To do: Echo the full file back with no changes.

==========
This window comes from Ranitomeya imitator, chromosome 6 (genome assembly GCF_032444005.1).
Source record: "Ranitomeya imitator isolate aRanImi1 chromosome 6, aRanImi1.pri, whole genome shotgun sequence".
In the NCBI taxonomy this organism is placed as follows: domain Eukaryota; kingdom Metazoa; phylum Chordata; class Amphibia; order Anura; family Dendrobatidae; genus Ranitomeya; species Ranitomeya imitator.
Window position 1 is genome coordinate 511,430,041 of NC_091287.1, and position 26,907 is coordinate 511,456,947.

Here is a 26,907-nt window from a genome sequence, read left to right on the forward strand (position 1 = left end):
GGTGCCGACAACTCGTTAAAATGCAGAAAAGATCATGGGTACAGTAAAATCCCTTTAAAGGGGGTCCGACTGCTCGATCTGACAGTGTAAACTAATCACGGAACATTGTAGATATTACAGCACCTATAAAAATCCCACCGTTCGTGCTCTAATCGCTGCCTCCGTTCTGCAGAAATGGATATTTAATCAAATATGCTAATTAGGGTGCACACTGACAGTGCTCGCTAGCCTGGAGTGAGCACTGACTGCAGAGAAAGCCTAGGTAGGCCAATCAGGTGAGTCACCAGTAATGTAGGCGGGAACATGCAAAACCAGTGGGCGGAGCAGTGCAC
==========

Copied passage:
This window comes from Ranitomeya imitator, chromosome 6 (genome assembly GCF_032444005.1).
Source record: "Ranitomeya imitator isolate aRanImi1 chromosome 6, aRanImi1.pri, whole genome shotgun sequence".
In the NCBI taxonomy this organism is placed as follows: domain Eukaryota; kingdom Metazoa; phylum Chordata; class Amphibia; order Anura; family Dendrobatidae; genus Ranitomeya; species Ranitomeya imitator.
Window position 1 is genome coordinate 511,430,041 of NC_091287.1, and position 26,907 is coordinate 511,456,947.

Here is a 26,907-nt window from a genome sequence, read left to right on the forward strand (position 1 = left end):
GGTGCCGACAACTCGTTAAAATGCAGAAAAGATCATGGGTACAGTAAAATCCCTTTAAAGGGGGTCCGACTGCTCGATCTGACAGTGTAAACTAATCACGGAACATTGTAGATATTACAGCACCTATAAAAATCCCACCGTTCGTGCTCTAATCGCTGCCTCCGTTCTGCAGAAATGGATATTTAATCAAATATGCTAATTAGGGTGCACACTGACAGTGCTCGCTAGCCTGGAGTGAGCACTGACTGCAGAGAAAGCCTAGGTAGGCCAATCAGGTGAGTCACCAGTAATGTAGGCGGGAACATGCAAAACCAGTGGGCGGAGCAGTGCAC